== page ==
It is also a fact that the second Labour Government in 1929 greatly increased the programme of the Forestry Commission and very nearly doubled the money which was available for its use. It is a fact that the Labour Government in 1931 exempted from Estate Duty lands and other properties made over to the National Trust. That was made permissive in the legislation then introduced, and I wish it could be made obligatory so that the Treasury would not retain the power to take that taxation, though I believe that, in fact, the power has rarely, if ever, been exercised up to the present time. It is a fact that the Labour Government introduced the Town and Country Planning Bill of 1931, which later, in a somewhat emasculated form, became an Act of Parliament. It is a fact that the Labour Government appointed the Committee on National Parks, the report of which this House is discussing to-night. It is a fact that local authorities, and particularly the present administration of the county of London, have done a great deal to create green belts and local parks in many parts of the country. It is a fact, I believe, that the Labour party is the only party which has in its election programme—as appears from the pamphlet "For Socialism and Peace"—put before the country a policy for the planning and use of land which will make provision for "amenities, for the preservation of natural beauty, for the provision of national parks," and so on.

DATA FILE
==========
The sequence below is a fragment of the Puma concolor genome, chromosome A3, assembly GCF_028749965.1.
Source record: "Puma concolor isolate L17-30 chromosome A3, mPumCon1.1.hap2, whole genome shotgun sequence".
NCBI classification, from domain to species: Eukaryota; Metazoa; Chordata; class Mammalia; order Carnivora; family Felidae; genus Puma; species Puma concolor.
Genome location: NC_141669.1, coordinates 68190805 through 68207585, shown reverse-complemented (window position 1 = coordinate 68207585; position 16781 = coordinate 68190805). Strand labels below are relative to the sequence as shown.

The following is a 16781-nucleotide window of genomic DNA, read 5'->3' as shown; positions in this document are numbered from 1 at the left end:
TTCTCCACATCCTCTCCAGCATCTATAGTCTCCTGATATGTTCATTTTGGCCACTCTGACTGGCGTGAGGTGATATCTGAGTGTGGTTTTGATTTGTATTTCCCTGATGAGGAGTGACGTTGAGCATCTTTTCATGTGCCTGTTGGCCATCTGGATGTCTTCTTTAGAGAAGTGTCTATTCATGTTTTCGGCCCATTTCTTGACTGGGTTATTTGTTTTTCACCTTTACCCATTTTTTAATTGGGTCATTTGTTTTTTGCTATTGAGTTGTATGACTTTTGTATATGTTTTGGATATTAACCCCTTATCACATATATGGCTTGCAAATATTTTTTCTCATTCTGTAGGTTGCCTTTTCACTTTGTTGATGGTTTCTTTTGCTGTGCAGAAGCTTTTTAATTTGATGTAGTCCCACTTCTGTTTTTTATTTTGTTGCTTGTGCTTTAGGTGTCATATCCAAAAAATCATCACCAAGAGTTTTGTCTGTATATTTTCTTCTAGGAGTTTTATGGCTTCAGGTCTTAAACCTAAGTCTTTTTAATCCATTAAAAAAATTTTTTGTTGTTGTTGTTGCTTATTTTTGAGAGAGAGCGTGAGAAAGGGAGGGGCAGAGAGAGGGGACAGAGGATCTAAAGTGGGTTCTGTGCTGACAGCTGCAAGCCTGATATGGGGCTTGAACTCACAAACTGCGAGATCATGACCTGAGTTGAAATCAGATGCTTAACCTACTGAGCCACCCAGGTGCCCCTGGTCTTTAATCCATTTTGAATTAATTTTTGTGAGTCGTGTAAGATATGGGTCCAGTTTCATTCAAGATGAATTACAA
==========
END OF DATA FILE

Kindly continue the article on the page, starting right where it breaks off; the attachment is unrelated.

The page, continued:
I mention all this, not to make any party capital, but to assure the Minister that we are prepared to give him the fullest support in any action he may take, and that if he will go further than he has gone to-night as to putting up money he can rely upon our party not to oppose him, but to lend him the fullest support. We join to-night in the all-party appeal which has been made to him to take this matter seriously and to do more than he has already done. This Motion is very wide in its scope and urges the Government to do all that they can to stimulate and develop action for the preservation of the countryside and its amenities, including the reservation of national parks. The Debate, too, has covered a wide range, and over the whole of that range the Minister has given us an extremely optimistic account of what is happening. I do not want to dispute what he says, that, considering that the legislation of 1933 has only been in force effectively for one year, the results are very encouraging indeed. I agree that what he said about playing fields is very encouraging, though, as another hon. Member suggested, I think it would be a suitable subject for a separate Debate. But in spite of what he told us as to what has been done, I think, with most of my hon. Friends, that we need a national programme for the preservation of the countryside more ambitious than anything that the Government have yet given us.